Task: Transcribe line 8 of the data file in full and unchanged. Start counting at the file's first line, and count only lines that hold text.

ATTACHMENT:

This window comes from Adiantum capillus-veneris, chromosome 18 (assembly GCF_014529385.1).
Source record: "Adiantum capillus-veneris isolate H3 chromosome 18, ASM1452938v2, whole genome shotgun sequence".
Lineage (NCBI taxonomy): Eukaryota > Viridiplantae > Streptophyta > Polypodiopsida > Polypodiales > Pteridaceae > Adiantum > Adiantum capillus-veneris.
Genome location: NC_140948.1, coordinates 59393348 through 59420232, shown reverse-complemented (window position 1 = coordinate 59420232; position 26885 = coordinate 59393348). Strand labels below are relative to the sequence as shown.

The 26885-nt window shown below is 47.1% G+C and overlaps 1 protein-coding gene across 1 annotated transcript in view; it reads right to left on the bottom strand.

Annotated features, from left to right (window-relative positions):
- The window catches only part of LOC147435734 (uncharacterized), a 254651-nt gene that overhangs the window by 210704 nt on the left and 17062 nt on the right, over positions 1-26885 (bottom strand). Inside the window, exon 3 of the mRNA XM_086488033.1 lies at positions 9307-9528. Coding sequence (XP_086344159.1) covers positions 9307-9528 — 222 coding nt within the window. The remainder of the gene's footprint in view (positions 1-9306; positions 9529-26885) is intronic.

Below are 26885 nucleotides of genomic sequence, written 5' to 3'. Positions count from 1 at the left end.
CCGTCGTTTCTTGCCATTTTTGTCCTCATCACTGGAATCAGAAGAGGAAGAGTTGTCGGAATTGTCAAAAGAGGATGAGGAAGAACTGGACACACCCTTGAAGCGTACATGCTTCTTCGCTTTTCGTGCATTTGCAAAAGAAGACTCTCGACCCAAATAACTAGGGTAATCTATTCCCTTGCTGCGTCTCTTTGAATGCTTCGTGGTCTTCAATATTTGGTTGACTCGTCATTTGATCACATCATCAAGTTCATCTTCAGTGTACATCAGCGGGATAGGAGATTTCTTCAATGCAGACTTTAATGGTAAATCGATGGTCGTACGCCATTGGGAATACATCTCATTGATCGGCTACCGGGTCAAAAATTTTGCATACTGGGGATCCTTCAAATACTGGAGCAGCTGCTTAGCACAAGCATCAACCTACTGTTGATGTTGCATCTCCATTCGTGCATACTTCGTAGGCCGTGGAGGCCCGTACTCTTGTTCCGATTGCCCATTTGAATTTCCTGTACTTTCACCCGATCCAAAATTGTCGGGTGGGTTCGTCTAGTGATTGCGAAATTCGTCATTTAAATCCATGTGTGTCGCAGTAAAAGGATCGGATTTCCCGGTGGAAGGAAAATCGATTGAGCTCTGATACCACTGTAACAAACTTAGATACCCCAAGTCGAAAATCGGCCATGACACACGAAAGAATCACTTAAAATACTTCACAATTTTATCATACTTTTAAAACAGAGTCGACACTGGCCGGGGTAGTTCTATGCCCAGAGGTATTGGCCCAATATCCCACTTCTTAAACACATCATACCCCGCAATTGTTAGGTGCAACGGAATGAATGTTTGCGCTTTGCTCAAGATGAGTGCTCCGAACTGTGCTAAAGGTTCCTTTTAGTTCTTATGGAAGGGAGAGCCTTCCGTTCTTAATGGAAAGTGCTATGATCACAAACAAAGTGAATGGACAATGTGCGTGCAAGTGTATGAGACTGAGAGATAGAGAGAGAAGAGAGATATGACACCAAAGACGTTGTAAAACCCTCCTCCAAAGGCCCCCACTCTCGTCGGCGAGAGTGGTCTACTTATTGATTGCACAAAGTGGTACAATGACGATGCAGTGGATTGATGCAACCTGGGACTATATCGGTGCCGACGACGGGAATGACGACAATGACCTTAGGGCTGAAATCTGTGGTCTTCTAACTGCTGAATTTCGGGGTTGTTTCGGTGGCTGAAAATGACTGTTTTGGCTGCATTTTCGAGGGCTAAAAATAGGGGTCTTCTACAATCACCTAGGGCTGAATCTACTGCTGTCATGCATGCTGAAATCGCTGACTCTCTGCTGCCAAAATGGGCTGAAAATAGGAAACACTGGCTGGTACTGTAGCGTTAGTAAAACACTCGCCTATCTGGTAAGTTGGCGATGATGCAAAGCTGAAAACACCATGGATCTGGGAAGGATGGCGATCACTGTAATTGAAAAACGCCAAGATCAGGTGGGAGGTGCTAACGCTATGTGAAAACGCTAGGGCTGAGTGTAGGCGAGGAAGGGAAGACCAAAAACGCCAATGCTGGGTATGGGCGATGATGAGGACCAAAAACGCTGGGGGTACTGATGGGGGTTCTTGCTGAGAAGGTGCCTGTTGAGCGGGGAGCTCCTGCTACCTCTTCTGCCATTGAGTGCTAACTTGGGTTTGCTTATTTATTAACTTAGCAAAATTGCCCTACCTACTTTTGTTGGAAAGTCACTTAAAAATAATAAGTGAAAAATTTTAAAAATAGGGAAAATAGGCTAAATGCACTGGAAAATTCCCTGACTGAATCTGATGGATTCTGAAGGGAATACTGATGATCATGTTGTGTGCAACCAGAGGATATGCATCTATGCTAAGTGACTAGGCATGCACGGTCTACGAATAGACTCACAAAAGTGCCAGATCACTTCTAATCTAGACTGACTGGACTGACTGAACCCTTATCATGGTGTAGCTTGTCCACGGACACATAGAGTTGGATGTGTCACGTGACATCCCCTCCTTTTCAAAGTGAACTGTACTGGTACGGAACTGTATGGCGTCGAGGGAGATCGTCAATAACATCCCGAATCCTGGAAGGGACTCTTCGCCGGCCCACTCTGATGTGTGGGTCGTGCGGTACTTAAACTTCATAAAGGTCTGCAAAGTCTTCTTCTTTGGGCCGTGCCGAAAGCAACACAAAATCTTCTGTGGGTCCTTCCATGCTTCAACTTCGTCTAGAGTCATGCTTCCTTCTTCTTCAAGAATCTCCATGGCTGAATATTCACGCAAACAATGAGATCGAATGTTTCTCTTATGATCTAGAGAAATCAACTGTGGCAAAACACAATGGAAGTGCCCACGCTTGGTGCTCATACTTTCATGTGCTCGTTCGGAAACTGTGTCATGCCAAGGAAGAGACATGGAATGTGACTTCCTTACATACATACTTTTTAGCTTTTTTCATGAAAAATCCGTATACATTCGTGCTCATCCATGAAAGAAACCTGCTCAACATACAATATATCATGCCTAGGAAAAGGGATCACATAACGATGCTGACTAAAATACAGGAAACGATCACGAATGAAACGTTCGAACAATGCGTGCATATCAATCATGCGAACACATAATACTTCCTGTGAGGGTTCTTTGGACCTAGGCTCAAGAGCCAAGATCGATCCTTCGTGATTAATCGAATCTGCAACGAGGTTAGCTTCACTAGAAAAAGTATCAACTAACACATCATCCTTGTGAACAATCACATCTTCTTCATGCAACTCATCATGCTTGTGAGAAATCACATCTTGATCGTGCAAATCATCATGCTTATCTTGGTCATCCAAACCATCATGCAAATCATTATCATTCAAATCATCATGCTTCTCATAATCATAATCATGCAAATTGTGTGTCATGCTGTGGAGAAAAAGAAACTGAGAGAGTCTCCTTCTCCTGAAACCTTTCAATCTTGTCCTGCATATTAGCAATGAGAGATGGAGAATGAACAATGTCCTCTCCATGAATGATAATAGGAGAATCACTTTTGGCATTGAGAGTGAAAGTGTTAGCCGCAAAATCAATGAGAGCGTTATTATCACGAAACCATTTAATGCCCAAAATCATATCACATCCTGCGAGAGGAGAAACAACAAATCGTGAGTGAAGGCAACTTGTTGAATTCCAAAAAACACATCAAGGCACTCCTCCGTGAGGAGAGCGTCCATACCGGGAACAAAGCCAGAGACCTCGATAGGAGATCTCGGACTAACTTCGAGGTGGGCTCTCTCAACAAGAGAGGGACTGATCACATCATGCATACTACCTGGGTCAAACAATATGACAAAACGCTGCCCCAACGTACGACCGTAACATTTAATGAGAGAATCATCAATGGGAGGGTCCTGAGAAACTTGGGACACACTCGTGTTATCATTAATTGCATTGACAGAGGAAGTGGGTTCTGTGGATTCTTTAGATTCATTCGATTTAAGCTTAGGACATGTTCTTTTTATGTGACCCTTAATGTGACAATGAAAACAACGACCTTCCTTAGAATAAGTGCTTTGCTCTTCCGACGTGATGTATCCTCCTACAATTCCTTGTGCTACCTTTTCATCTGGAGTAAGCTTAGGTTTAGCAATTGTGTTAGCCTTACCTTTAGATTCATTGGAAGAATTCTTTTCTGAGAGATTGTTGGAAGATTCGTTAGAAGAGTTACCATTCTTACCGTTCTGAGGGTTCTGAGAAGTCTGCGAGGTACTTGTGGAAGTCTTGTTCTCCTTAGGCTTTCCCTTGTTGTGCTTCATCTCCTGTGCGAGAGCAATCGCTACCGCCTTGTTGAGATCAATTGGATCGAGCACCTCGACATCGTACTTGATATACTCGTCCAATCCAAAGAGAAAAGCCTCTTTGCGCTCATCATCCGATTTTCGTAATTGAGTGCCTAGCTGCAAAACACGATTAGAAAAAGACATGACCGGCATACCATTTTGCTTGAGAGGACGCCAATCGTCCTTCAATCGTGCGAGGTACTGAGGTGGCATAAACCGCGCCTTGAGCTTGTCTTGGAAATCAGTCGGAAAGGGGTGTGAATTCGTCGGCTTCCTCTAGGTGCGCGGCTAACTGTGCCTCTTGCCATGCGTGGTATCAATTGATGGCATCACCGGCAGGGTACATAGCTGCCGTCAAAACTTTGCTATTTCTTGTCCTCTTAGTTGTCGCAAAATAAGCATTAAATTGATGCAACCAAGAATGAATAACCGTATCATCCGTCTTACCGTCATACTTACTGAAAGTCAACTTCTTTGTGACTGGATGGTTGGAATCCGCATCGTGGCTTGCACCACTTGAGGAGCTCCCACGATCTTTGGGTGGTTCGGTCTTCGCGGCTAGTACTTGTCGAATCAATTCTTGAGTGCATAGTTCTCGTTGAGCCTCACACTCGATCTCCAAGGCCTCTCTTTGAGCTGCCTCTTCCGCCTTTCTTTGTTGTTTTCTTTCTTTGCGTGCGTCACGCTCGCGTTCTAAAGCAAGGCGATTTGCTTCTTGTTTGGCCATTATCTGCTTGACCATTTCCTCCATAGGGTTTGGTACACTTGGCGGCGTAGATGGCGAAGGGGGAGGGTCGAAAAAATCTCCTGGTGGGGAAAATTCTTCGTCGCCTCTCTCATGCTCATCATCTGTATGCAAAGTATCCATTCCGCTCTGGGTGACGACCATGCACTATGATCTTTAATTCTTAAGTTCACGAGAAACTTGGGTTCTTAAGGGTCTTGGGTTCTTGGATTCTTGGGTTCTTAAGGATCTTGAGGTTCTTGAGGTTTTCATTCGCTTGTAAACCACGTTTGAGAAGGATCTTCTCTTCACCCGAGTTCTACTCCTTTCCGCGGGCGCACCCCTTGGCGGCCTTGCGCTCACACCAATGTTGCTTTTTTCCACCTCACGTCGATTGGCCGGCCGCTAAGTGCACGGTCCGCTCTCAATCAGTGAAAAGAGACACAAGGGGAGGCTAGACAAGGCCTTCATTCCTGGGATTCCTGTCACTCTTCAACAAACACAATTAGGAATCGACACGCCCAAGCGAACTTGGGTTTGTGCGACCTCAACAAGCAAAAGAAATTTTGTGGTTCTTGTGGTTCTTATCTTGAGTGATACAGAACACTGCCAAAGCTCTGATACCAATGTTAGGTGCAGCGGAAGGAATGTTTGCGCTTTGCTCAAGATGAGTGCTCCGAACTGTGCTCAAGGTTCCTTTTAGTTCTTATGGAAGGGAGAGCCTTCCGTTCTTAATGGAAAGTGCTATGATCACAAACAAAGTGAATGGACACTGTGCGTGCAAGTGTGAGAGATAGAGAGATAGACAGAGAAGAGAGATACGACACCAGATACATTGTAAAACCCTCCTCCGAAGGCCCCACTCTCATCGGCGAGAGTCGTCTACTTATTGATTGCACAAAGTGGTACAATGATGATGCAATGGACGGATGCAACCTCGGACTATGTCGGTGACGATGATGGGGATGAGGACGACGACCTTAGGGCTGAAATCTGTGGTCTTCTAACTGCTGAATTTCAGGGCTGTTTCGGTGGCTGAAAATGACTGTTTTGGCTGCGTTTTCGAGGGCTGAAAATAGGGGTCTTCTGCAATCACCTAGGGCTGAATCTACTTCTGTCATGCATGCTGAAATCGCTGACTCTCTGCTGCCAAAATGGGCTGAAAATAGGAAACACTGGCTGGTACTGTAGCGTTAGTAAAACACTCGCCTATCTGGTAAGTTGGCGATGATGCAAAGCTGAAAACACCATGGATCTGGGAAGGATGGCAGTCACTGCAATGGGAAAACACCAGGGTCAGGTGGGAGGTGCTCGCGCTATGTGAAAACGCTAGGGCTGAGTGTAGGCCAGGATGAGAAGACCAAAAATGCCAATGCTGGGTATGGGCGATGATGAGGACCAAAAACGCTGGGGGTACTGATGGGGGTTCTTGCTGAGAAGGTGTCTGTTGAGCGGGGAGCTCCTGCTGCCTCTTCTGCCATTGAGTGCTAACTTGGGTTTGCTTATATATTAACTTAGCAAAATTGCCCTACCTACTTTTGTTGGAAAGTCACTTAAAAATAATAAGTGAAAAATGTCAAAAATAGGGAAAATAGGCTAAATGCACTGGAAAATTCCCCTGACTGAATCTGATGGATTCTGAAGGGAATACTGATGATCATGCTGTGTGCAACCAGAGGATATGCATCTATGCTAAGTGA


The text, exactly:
Below are 26885 nucleotides of genomic sequence, written 5' to 3'. Positions count from 1 at the left end.